He’s Hit the ‘Panic’ Button


Guillermo Reyes’ “Men on the Verge of a His-Panic Breakdown,” now at Highways, bitterly satirizes the efforts of gay Latino immigrants to assimilate into a hostile status quo. It was first seen in 1994 at the Celebration Theater, in a celebrated one-man production starring the pyrotechnical Felix A. Pire in a crackling staging by Joseph Megel.

The current offering, which has been retooled as a two-man show featuring Gil Ferrales and Ron Garcia, is bafflingly bad, a pale facsimile of the original that leaves one pondering not only what went wrong, but the evanescence of the theatrical experience in general.

What makes a hit fade into a flop? In this case, lackluster performances and Ken McFarlane’s sluggish direction. Another key problem, however, is Reyes’ material, which has the kind of cutting-edge topicality that can quickly seem shopworn. Of-the-moment references to riots and earthquakes, once so apropos, are musty here, and Reyes’ efforts to update the proceedings are token at best. A character’s catty reference to Hillary Rodham Clinton as a foe of minimum-wage workers is particularly confusing, while the inclusion of two new sketches in an already overlong evening is ill-judged.

However, Reyes’ surreally ironic humor maintains some bite amid the prevailing turgidity. Unfortunately, even Reyes’ most vivid characterizations--a wide-eyed young illegal who encounters every obstacle with indefatigable verve, a dying flamenco drag performer who prepares for her last dance--cannot survive the overall klunkiness.


In the original show, a dancing Pire remained on stage between monologues, performing his prop and costume changes in full view of the audience--an effective device that kept the action flowing. But why, in a two-person play, does McFarlane elect to have his actors do likewise, when one performer could easily be getting ready for the next segment while the other is on stage? Ah, but that would be expediting matters. So instead, we see both Ferrales and Garcia zipping, unzipping, stripping and tripping to throbbing salsa music for interminable intervals between scenes. It’s a blunder typical of this troubled production.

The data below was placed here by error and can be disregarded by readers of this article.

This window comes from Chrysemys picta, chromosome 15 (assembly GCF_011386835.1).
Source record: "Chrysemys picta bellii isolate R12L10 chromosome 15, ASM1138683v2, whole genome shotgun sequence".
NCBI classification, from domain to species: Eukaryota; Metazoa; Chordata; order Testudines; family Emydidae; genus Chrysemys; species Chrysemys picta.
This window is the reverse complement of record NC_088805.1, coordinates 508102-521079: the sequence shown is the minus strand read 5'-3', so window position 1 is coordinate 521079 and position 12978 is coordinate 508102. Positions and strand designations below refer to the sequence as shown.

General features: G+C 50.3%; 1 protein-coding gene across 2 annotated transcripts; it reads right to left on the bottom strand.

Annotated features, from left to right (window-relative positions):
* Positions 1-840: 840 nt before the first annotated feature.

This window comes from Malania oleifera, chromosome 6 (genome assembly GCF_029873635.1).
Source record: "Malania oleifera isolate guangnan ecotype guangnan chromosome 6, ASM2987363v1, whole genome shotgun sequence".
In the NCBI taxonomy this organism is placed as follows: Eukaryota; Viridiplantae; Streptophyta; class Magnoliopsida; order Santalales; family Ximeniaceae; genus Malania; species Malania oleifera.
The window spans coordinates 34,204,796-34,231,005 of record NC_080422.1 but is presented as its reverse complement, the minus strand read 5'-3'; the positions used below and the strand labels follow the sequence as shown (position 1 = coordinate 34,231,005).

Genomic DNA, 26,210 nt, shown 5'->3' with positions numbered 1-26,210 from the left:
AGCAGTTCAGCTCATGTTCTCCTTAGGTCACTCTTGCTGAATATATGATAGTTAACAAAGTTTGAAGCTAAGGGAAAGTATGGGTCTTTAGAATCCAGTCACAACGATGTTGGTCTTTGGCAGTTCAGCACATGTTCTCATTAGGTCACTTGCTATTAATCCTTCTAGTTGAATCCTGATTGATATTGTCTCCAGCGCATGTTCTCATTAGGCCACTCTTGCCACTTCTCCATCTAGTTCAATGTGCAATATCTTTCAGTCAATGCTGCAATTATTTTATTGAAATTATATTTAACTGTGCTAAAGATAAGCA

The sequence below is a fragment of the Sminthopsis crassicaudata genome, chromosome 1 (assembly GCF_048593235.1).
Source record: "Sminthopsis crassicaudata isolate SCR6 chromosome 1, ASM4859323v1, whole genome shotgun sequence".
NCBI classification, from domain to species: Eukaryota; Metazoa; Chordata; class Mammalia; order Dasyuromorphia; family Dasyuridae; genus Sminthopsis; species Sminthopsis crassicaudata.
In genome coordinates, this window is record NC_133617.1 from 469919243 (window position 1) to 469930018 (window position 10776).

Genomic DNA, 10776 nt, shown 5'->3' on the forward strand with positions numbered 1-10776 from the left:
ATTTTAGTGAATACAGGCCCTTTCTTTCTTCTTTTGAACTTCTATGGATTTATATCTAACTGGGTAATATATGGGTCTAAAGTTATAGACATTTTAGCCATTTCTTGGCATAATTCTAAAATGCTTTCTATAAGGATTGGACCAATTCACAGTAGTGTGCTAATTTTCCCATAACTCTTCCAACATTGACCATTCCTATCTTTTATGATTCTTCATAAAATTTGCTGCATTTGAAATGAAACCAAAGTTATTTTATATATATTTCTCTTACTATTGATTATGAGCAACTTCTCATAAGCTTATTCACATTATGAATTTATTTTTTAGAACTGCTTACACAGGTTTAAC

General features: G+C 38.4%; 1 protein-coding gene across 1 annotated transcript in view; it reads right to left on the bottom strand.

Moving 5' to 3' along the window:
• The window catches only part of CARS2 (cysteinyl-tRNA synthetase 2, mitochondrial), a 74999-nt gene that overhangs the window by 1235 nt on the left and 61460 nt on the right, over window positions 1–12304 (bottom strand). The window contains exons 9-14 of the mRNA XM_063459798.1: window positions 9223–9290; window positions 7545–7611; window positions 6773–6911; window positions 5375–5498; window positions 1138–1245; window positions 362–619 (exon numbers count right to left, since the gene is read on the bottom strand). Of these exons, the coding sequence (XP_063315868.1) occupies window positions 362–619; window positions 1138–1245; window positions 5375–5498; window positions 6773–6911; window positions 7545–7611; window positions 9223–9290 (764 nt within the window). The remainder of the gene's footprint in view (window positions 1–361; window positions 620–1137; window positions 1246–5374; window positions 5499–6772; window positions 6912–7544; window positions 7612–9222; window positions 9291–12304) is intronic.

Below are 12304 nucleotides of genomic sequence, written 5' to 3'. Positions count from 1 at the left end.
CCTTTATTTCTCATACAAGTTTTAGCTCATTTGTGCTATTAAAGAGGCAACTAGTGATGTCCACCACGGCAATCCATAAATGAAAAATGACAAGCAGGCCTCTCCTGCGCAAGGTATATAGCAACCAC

Stranded in the vacuum of the uninspired staging, Ferrales tends to overact, often mistaking long pauses for emotion. A comical character with an endearingly goofy quality, Garcia fares somewhat better with his over-the-top, mile-a-minute delivery. Sometimes, we strain to understand him, but at least he provides the illusion of momentum in an otherwise stultifying evening.


“Men on the Verge of a His-Panic Breakdown,” Highways, 1651 18th St., Santa Monica. Thursdays through Sundays, 8:30 p.m. Ends Jan. 17. (Dark tonight and Friday.) $15. (310) 315-1459.